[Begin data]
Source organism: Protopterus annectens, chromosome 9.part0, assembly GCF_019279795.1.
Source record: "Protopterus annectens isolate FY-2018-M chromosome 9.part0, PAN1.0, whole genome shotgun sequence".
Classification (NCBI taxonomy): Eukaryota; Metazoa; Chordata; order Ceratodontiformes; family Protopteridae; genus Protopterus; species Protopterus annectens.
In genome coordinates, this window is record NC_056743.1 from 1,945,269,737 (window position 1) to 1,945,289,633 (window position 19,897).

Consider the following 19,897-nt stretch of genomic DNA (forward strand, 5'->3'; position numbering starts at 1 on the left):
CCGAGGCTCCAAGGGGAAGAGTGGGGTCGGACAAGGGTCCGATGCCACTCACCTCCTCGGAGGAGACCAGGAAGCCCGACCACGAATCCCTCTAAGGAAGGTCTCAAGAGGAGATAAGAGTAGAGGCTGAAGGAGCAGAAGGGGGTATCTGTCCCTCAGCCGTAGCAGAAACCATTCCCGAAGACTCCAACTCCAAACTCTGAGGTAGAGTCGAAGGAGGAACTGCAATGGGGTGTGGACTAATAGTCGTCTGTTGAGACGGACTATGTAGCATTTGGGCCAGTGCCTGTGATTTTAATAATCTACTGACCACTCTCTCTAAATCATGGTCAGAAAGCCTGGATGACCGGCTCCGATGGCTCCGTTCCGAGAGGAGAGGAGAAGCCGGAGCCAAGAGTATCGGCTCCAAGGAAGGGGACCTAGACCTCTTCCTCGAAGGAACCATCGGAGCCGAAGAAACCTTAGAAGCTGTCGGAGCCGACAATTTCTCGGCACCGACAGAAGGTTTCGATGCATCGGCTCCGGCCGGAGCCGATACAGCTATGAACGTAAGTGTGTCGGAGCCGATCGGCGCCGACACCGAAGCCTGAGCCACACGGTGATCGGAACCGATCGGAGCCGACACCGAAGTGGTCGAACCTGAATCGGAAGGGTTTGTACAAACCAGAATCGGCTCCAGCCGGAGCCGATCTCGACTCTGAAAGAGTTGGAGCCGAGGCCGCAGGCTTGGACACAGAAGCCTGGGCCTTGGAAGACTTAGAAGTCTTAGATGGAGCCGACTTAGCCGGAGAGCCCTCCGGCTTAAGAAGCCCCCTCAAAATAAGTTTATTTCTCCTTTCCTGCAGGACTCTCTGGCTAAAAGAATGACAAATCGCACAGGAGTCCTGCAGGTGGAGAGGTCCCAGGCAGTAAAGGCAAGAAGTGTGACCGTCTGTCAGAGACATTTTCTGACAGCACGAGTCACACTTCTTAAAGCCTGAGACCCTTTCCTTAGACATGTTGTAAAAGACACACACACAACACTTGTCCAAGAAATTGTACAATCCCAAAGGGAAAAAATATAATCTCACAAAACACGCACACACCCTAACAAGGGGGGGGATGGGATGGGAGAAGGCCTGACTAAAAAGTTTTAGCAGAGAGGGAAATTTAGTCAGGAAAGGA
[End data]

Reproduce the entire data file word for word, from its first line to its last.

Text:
Source organism: Protopterus annectens, chromosome 9.part0, assembly GCF_019279795.1.
Source record: "Protopterus annectens isolate FY-2018-M chromosome 9.part0, PAN1.0, whole genome shotgun sequence".
Classification (NCBI taxonomy): Eukaryota; Metazoa; Chordata; order Ceratodontiformes; family Protopteridae; genus Protopterus; species Protopterus annectens.
In genome coordinates, this window is record NC_056743.1 from 1,945,269,737 (window position 1) to 1,945,289,633 (window position 19,897).

Consider the following 19,897-nt stretch of genomic DNA (forward strand, 5'->3'; position numbering starts at 1 on the left):
CCGAGGCTCCAAGGGGAAGAGTGGGGTCGGACAAGGGTCCGATGCCACTCACCTCCTCGGAGGAGACCAGGAAGCCCGACCACGAATCCCTCTAAGGAAGGTCTCAAGAGGAGATAAGAGTAGAGGCTGAAGGAGCAGAAGGGGGTATCTGTCCCTCAGCCGTAGCAGAAACCATTCCCGAAGACTCCAACTCCAAACTCTGAGGTAGAGTCGAAGGAGGAACTGCAATGGGGTGTGGACTAATAGTCGTCTGTTGAGACGGACTATGTAGCATTTGGGCCAGTGCCTGTGATTTTAATAATCTACTGACCACTCTCTCTAAATCATGGTCAGAAAGCCTGGATGACCGGCTCCGATGGCTCCGTTCCGAGAGGAGAGGAGAAGCCGGAGCCAAGAGTATCGGCTCCAAGGAAGGGGACCTAGACCTCTTCCTCGAAGGAACCATCGGAGCCGAAGAAACCTTAGAAGCTGTCGGAGCCGACAATTTCTCGGCACCGACAGAAGGTTTCGATGCATCGGCTCCGGCCGGAGCCGATACAGCTATGAACGTAAGTGTGTCGGAGCCGATCGGCGCCGACACCGAAGCCTGAGCCACACGGTGATCGGAACCGATCGGAGCCGACACCGAAGTGGTCGAACCTGAATCGGAAGGGTTTGTACAAACCAGAATCGGCTCCAGCCGGAGCCGATCTCGACTCTGAAAGAGTTGGAGCCGAGGCCGCAGGCTTGGACACAGAAGCCTGGGCCTTGGAAGACTTAGAAGTCTTAGATGGAGCCGACTTAGCCGGAGAGCCCTCCGGCTTAAGAAGCCCCCTCAAAATAAGTTTATTTCTCCTTTCCTGCAGGACTCTCTGGCTAAAAGAATGACAAATCGCACAGGAGTCCTGCAGGTGGAGAGGTCCCAGGCAGTAAAGGCAAGAAGTGTGACCGTCTGTCAGAGACATTTTCTGACAGCACGAGTCACACTTCTTAAAGCCTGAGACCCTTTCCTTAGACATGTTGTAAAAGACACACACACAACACTTGTCCAAGAAATTGTACAATCCCAAAGGGAAAAAATATAATCTCACAAAACACGCACACACCCTAACAAGGGGGGGGATGGGATGGGAGAAGGCCTGACTAAAAAGTTTTAGCAGAGAGGGAAATTTAGTCAGGAAAGGA